The Silver Six
By AJ Lieberman and Darren Rawlings
graphix, Scholastic, 2013
The Silver Six is a science fiction graphic novel for children, targeted approximately at ages 7-12.
Phoebe Hemingway is an illegal orphan. An orphan because her parents died in a freak shuttle accident, and illegal because she has been living alone in her family's apartment, and with humanity bursting at the seams, there simply isn't room for anyone to have their own apartment. The alternative, however, is going to live in a work camp thinly disguised as a school, the cash-strapped government's solution to paying for orphan care. She is able to maintain the illusion that her parents are still alive through cunning trickery supported by her impressive talent for electronics and robotics.
This changes abruptly when an evil multi-billionaire (yes, he killed her parents) finally tracks the shuttle's last transmission back to her house, and sends a hitman out to clean up the last traces if his company's involvement in the murder. However, due to a slip-up on the hitman's part, Phoebe is "saved" by Child Welfare Services. At the orphanage, she meets five other orphans who happen to have genius parents that also were killed in a freak shuttle accident -- and who may have clues to why their parents were killed.
I am not a fan of graphic novels, and this is not really targeted towards my age range, but even taking these factors into account The Silver Six isn't anything too special. The story and the characters are hackneyed, the plot is predictable, the science is not science but rather magic with spaceships, and most of the ideas and images are unoriginal. Which does not set it apart from most of the media we feed to out children.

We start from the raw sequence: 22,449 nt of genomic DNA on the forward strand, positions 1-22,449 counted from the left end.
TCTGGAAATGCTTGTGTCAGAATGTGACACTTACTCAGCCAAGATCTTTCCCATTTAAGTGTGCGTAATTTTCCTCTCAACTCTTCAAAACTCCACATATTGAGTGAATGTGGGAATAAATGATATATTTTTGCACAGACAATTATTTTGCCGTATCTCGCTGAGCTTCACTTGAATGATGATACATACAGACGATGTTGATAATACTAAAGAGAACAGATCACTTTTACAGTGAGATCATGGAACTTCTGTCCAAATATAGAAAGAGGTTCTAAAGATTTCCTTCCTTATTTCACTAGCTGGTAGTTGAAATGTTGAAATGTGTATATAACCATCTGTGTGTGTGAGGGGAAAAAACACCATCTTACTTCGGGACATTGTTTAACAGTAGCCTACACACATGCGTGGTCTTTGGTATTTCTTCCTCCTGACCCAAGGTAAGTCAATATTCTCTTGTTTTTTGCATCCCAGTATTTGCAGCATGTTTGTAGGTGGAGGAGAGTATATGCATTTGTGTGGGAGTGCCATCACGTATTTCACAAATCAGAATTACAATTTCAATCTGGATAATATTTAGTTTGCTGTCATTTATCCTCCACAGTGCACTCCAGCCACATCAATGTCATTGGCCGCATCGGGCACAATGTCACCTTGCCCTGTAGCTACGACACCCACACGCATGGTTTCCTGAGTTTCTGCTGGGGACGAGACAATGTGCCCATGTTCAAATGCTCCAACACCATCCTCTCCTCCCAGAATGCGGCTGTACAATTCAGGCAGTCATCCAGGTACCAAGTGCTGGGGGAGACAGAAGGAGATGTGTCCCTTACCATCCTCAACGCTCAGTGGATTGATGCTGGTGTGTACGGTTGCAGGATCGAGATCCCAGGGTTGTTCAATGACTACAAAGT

There are some positive aspects to the book. The art is a bit better than I would have expected from a standard children's graphic novel (and is the main reason I picked it up). Both the characters and the settings are well drawn and add depth to the story, while remaining cartoon-ish and child-friendly. While the plot reads like a Saturday morning cartoon, the illustrations are more satisfying than feature length Disney films.
It is also apparent that at least some of the visual and dialogue allusions are intentional, and there are certainly others that I do not get. While these allusions fall short of being particularly amusing or cunning, it is always fun to recognize a previous work in a new adventure. As a children's book, there is also some value in introducing or reviewing familiar tropes in a new and well-drawn setting.
I would recommend this book specifically to children, and solely on the basis of appearances. If you open the book, like the look, and are in the mood for a SF adventure, this is an easy and fast moving-read that gives a lot of visual stimulation. If you do not like the style of illustration (or cheesy SF), give it a pass.
Accelerated Reader Level: 2.6